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MR. HAY observed to the Court, at its opening, that he had neither argument nor evidence farther to offer to the Jury on the indictment. He had examined the opinion of the Court, and must leave the case with the Jury.
The Jury accordingly retired to their chamber, and in a short time returned ; when Col. Carrington, their foreman, read the verdict, which was endorsed on the indictment as follows :
We, of the Jury, say, that Aaron Bure is Not proved to be guilty under this indictment, by any evidence submitted to us. therefore find him Nor GUILTY"
Mr. Burr. Wherever the verdict of a Jury is incorrect, in point of form, or in words, it is improper, and ought not to be placed on any record : the Jury have no right to travel out of the course the law has assigned them. I hope the Court will direct the verdict to be given in the usual way.
Mr, Hay. It certainly, and in fact, is a verdict of acquittal. The Jury have thought proper to state it in certain words; and surely the Court ought to record it in the words they themselves have used. There is no precise practice, or form, that ought to govern the Jury in making a verdict : it is the verdict of a Jury, and if the Court received it, it must be entered in their own words.
Mr. Burr. The Jury have no right to return a written verdict at all: they have no right to depart from the usual form ; the Court ought to suppress it. The Jury ought to be sent back again, and to return with an oral verdict, simply of guilty or not guilty; and if they choose to make a speech to the Court, or the audience, they have a right, if toe Court. permit them.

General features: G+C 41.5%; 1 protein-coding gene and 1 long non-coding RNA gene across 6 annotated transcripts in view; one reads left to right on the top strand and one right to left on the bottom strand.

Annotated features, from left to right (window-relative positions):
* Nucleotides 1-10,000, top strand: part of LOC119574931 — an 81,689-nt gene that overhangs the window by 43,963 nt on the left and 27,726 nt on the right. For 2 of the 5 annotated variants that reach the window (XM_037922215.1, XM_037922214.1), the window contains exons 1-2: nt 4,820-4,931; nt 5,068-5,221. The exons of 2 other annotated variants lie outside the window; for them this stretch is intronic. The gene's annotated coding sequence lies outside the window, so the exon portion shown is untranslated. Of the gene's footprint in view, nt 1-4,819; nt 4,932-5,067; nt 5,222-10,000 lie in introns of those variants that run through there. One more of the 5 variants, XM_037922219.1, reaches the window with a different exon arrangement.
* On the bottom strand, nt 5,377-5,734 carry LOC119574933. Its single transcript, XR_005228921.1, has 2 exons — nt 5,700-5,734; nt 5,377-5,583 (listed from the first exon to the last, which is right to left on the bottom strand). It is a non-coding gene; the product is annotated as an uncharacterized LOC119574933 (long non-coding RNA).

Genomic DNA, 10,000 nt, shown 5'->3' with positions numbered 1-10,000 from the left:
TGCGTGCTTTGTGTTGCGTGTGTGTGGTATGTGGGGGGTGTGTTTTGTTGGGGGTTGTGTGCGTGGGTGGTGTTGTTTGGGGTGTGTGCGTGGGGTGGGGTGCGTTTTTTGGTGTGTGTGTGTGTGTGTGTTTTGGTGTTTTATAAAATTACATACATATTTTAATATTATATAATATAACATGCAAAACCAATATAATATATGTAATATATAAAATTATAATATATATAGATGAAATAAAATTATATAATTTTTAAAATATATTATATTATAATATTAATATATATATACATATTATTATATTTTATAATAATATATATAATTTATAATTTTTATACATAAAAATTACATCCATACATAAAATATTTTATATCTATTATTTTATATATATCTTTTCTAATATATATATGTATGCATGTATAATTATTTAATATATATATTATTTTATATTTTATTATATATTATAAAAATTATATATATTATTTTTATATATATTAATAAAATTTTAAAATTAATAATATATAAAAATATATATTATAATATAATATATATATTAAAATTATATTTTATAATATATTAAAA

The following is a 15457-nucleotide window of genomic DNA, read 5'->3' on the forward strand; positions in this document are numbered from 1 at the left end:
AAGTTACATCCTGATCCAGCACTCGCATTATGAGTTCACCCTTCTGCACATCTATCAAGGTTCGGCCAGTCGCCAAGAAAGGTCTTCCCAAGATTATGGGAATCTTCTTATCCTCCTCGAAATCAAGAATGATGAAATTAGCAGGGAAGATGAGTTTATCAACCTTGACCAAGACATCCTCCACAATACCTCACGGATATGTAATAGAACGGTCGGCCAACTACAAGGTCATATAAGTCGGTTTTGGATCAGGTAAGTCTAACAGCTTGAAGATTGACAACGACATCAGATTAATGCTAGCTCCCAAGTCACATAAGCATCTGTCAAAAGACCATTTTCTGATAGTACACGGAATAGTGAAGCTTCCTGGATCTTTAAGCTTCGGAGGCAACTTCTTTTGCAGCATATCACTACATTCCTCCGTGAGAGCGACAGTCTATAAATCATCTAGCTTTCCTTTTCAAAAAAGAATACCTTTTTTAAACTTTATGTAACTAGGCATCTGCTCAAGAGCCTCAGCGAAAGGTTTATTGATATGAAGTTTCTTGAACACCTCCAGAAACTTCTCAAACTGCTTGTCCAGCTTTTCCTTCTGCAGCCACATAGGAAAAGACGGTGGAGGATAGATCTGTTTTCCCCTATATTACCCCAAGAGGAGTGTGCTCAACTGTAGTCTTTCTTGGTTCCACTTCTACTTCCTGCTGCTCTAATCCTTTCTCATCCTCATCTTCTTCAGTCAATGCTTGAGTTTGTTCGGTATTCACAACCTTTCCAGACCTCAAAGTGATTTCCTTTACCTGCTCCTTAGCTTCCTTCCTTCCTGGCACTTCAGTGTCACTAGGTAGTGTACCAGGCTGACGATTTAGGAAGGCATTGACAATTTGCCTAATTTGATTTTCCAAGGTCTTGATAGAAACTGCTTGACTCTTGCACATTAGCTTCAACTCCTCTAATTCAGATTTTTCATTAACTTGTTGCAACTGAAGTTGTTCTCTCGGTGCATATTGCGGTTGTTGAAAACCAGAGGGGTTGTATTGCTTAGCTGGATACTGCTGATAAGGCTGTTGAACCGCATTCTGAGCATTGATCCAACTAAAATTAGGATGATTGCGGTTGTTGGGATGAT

Mr. Martin. 'l'hey say, that they have not evidence before them to prove that he is, guilty; and, therefore, find him not guilty. This is exactly the reason why all Juries return their verdiot, because they have, or håve, not evidence. I can see no reason - for a preanble to the verdict in this particular case. Do the counsel wish to make it appear, that the Jury censure the decision of the Court, in not giving them irrelevant testimony?
Mr. Burr called for the recital of the common direction given to the Jury by the Clerk. [It was read, and ends in the following words: “ if you find him guilty, you are to say so ; if not guilty, you are to say so—and no more.”]—The Jury cannot bo indulged: they have defaced a paper belonging to the Court, by writing upon it words that they have no right to write.
Mr. Hay. If there is any effect to be obtained by an opposition to the form of this verdict, it is done: the Jury, without